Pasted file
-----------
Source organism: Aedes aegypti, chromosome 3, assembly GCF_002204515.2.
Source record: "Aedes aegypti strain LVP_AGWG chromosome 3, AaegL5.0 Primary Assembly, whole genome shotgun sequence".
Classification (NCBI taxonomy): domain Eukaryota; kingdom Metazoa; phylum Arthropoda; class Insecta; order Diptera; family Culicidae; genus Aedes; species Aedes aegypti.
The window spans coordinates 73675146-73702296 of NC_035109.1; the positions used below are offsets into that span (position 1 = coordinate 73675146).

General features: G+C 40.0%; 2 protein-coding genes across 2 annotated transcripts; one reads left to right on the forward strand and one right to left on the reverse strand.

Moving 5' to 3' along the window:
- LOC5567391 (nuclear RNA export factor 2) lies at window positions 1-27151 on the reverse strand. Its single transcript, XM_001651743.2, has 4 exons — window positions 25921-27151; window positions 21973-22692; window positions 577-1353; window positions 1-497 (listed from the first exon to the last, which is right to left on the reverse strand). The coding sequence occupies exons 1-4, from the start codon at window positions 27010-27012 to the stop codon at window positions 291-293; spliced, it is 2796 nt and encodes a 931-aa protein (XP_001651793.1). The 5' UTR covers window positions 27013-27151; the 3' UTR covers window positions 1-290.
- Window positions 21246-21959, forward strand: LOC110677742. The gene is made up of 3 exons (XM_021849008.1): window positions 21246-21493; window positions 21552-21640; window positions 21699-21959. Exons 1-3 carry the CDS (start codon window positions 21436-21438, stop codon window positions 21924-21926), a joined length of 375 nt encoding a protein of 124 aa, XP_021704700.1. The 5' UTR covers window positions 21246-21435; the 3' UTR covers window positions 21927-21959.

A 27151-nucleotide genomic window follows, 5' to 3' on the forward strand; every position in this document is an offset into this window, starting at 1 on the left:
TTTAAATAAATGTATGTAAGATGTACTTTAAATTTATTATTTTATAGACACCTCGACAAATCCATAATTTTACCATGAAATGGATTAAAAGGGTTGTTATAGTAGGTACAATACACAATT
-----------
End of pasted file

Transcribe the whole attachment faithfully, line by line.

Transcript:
Source organism: Aedes aegypti, chromosome 3, assembly GCF_002204515.2.
Source record: "Aedes aegypti strain LVP_AGWG chromosome 3, AaegL5.0 Primary Assembly, whole genome shotgun sequence".
Classification (NCBI taxonomy): domain Eukaryota; kingdom Metazoa; phylum Arthropoda; class Insecta; order Diptera; family Culicidae; genus Aedes; species Aedes aegypti.
The window spans coordinates 73675146-73702296 of NC_035109.1; the positions used below are offsets into that span (position 1 = coordinate 73675146).

General features: G+C 40.0%; 2 protein-coding genes across 2 annotated transcripts; one reads left to right on the forward strand and one right to left on the reverse strand.

Moving 5' to 3' along the window:
- LOC5567391 (nuclear RNA export factor 2) lies at window positions 1-27151 on the reverse strand. Its single transcript, XM_001651743.2, has 4 exons — window positions 25921-27151; window positions 21973-22692; window positions 577-1353; window positions 1-497 (listed from the first exon to the last, which is right to left on the reverse strand). The coding sequence occupies exons 1-4, from the start codon at window positions 27010-27012 to the stop codon at window positions 291-293; spliced, it is 2796 nt and encodes a 931-aa protein (XP_001651793.1). The 5' UTR covers window positions 27013-27151; the 3' UTR covers window positions 1-290.
- Window positions 21246-21959, forward strand: LOC110677742. The gene is made up of 3 exons (XM_021849008.1): window positions 21246-21493; window positions 21552-21640; window positions 21699-21959. Exons 1-3 carry the CDS (start codon window positions 21436-21438, stop codon window positions 21924-21926), a joined length of 375 nt encoding a protein of 124 aa, XP_021704700.1. The 5' UTR covers window positions 21246-21435; the 3' UTR covers window positions 21927-21959.

A 27151-nucleotide genomic window follows, 5' to 3' on the forward strand; every position in this document is an offset into this window, starting at 1 on the left:
TTTAAATAAATGTATGTAAGATGTACTTTAAATTTATTATTTTATAGACACCTCGACAAATCCATAATTTTACCATGAAATGGATTAAAAGGGTTGTTATAGTAGGTACAATACACAATT